The major difference between policing in a
democracy and policing under non-democratic regimes is public accountability.
In a non-democratic regime the police are solely accountable to the ruler,
the state, the party or interest group in power or those in control of
the government. Police in a democracy are accountable to a multiplicity
of bodies: their superiors, the police administration, their peer officers;
elected councils and legislatures, the courts, citizens of their community,
and indeed all of society. They are not accountable to only one structure,
e.g. their superiors or a civilian review board (Stone and Merrick).
This view of the police promotes flexibility, growth and development
in an environment where there are multiple guarantors of compliance
with community standards and practices.
The Commission of Policing Structures
of the United Nations International Police Task Force (1996) has developed
a set of principles that act as a guide for training new police officers
in countries ravaged by war and civil conflict (Stone and Ward). These
principles are fundamental and applicable to democratic policing. They
- Police need to protect rather than impede freedoms in a democratic
society and provide a safe and orderly environment where these freedoms
can be exercised;
- Police are not to be concerned with people’s beliefs,
movements or compliance with government policies and regulations unless
laws are being broken;
- Police are concerned primarily with the preservation
of safe communities and the protection of life;
- Police are governed
by a code of conduct that compels them to apply the criminal law
equally to all people, and conduct their activities with respect for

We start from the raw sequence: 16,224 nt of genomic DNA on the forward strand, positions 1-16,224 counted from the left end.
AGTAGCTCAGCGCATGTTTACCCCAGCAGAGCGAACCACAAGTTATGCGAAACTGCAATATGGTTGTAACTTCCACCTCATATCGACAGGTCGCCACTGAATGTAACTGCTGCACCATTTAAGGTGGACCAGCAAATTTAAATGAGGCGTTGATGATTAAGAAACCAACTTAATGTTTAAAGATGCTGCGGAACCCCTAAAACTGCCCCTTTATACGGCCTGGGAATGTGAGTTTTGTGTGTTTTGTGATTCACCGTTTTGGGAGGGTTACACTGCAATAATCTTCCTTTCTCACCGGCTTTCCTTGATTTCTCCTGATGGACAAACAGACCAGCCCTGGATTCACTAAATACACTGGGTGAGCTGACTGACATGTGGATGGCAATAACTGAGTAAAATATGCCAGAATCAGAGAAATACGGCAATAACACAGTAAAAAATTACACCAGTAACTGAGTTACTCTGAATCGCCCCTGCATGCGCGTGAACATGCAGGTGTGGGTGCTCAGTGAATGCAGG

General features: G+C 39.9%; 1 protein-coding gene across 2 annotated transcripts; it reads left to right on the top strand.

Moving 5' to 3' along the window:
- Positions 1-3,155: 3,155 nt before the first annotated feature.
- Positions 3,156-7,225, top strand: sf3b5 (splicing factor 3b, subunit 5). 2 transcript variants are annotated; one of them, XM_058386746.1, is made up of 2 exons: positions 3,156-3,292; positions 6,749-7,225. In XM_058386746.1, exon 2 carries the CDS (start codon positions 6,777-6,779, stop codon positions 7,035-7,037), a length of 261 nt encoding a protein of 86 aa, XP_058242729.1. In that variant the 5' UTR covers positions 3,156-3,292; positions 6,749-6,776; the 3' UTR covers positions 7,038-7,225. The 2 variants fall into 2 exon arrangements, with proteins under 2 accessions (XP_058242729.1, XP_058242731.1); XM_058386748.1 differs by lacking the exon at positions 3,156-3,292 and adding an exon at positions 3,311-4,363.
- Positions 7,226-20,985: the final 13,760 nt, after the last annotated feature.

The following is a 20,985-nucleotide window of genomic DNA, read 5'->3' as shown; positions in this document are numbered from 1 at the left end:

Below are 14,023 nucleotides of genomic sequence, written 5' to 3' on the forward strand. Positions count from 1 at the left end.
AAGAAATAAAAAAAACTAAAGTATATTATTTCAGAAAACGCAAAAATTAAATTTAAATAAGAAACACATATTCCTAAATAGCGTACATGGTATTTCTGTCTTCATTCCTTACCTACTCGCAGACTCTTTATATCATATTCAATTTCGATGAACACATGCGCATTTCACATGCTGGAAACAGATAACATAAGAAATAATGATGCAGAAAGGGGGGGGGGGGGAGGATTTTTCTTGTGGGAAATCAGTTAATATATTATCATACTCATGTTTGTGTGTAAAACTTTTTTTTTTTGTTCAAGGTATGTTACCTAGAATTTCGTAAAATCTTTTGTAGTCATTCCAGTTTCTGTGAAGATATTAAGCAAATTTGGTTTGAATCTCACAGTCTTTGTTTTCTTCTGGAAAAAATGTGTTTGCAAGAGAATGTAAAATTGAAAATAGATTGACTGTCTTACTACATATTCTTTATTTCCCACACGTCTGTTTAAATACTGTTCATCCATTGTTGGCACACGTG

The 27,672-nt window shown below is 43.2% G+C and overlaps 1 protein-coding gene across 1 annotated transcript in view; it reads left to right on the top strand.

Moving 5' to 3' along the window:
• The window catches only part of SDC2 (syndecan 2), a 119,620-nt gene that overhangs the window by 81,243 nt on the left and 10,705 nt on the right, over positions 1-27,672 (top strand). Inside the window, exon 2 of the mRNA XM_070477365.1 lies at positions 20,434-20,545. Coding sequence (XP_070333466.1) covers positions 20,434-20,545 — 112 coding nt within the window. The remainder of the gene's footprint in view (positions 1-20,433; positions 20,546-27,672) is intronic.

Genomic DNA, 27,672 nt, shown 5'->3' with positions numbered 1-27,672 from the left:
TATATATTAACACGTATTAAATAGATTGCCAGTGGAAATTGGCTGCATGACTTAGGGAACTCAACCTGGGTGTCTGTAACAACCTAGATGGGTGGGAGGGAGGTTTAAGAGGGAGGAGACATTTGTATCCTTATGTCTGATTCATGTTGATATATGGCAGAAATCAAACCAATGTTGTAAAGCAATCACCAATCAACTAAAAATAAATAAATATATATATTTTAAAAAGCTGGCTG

dignity and basic rights of all persons; and
- Police are accountable
to the public and all structures established for this purpose.
In addition to improved collaboration between external
and internal oversight and enhanced accountability, other measures can
lead to the enhancement
of civil governance:
- Case processing Several preliminary studies suggest
that an elaborate, highly structured and legalistic complaints process
may be just as damaging to the complainant as the initial cause of
the complaint. Systems established to receive complaints need to be
accessible, stream-lined, non-bureaucratic, compassionate and as ethically
and socially sensitive as humanly possible. A more elaborate and structured
approach can be preserved for a small minority of exceptional cases.
Complaints need to be resolved quickly and informally, if possible.
The use of mediation and dispute resolution techniques, alternative
and restorative justice approaches need further exploration (McLaughlin
and Johansen). Complainants deserve simple, practical and full explanations
of what happened and resulted in their complaint.
- Prevention of misconduct
While reports of police misconduct have not
been eliminated (and likely never will be), many steps have been taken
by police forces during
the last thirty years in attempting to reduce the use of excessive
Most studies addressing this issue suggest that a relatively small
number of officers generate the majority of complaints (Terrill and
143). Studies of police forces suggest relatively inexperience officers
who are unable to handle the demands of their work are more prone to
using force inappropriately. An "early warning system" for
more vulnerable officers needs to be considered.